As it is well-known, in 1968 “something” happened from France to Czechoslovakia, from Vietnam to the USA, which distinguished the period before and after the events. The Western European upheavals were closely linked to a new type of social criticism, which was based on the critique of modern capitalism and especially that of the existence of the consumer society. The members of the younger generation who had no experiences about World War II openly rejected the value-system of their parents. The principles of this riot, however, exceeded the tenets of a generational conflict because of their universal character. Nevertheless the Western European “1968” could not reach its only faintly defined political aim, although it influenced culture and life-style decisively. The question is open: did the political failure of “1968” result from the weakness of the efforts, or can it be derived from that characteristic of capitalism that it is capable of absorbing and transforming even the attempts to its ruin into commercial goods? The study does not pretend to answer this very complicated question, but recommends two authors who have been often regarded as theorists of “1968” up to now. The analysis of one of the works of Herbert Marcuse and Guy Debord the author wants to shed light on their indirect influence, too, as they not only described the capitalist system, but emphasized the difficulties to overcome it. It is worth pondering because fifty years have passed since “1968”, the last left-wing attempt.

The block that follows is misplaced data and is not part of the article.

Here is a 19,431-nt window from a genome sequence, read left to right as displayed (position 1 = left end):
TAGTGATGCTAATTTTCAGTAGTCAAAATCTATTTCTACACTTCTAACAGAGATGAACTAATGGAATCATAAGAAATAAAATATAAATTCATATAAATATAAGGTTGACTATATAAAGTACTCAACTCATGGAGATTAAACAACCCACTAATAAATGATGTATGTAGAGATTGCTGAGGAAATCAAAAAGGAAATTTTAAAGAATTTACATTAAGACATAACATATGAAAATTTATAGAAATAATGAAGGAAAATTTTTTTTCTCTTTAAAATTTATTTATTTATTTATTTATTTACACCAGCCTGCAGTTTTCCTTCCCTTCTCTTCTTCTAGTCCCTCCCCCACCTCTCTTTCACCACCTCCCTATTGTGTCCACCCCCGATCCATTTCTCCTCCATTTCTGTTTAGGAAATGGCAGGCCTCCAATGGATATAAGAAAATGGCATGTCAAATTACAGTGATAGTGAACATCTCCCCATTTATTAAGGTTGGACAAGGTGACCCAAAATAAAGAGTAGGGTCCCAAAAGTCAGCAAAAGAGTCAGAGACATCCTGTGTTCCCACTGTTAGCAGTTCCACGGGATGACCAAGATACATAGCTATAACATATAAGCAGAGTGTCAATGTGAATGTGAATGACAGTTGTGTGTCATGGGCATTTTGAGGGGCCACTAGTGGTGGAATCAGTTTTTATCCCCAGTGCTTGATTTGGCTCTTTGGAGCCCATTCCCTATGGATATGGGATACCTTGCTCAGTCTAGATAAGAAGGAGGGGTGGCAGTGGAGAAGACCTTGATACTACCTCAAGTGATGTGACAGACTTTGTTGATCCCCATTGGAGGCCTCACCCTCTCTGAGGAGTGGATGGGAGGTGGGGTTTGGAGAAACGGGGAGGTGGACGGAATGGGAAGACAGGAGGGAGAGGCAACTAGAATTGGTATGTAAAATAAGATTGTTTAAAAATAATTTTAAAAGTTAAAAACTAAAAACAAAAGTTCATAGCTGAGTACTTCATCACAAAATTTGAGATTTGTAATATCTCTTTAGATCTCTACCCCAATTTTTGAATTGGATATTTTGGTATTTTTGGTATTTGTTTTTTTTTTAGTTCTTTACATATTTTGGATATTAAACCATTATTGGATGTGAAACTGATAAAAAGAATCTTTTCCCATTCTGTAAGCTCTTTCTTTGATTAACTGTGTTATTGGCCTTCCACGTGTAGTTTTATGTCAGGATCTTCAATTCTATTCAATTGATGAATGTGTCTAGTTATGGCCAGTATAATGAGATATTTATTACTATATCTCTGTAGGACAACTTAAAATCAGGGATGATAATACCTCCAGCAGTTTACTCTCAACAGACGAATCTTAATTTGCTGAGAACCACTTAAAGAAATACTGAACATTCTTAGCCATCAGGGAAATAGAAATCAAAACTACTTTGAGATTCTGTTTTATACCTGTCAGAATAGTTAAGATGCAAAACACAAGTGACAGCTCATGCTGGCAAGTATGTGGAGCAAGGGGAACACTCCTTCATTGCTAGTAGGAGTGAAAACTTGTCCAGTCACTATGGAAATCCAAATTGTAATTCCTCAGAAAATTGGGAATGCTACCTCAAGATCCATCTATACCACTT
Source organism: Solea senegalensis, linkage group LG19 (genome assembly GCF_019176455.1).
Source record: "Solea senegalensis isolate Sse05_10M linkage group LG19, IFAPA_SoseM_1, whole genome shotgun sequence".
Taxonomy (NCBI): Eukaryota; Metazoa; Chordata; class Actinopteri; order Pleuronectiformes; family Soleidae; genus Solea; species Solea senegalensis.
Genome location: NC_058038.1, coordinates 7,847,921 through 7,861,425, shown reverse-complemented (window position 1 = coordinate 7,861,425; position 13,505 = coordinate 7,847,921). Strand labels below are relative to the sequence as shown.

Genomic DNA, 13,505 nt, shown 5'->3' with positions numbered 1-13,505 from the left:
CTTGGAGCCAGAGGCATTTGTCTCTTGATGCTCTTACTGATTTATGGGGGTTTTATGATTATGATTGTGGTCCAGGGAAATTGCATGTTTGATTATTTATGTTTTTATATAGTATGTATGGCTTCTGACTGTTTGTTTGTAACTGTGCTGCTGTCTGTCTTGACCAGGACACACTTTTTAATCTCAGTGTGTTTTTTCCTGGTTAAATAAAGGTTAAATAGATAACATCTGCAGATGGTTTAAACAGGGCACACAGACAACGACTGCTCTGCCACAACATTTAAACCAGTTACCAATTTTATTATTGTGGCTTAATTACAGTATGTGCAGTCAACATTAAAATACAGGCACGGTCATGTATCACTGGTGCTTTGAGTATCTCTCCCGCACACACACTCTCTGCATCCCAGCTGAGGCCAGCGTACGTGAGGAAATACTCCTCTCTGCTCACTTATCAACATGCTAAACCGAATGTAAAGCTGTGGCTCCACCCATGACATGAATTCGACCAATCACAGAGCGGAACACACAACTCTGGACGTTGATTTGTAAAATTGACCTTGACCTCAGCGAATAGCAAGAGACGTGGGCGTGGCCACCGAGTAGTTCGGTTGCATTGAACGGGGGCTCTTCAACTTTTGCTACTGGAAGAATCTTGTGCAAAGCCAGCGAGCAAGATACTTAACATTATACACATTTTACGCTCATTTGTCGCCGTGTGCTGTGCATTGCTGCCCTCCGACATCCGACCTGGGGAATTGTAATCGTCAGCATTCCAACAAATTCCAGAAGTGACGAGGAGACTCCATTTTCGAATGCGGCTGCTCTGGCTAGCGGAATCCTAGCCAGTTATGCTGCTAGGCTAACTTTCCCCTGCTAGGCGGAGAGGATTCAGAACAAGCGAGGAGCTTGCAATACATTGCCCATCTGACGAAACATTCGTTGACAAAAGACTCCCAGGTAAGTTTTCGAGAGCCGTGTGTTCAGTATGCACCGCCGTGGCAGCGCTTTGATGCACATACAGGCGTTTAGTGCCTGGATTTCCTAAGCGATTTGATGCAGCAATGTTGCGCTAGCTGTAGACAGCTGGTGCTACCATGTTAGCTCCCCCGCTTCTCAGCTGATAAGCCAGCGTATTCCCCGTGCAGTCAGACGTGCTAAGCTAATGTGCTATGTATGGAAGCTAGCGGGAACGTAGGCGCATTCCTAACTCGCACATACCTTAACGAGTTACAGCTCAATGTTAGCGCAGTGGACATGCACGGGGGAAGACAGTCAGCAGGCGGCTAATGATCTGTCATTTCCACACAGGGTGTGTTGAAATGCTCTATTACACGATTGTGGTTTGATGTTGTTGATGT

Eszter Zsófia Tóth
Miniskirts, Infecundin and Trial Marriage. The Influence of the Sexual Revolution of 1968 in Hungary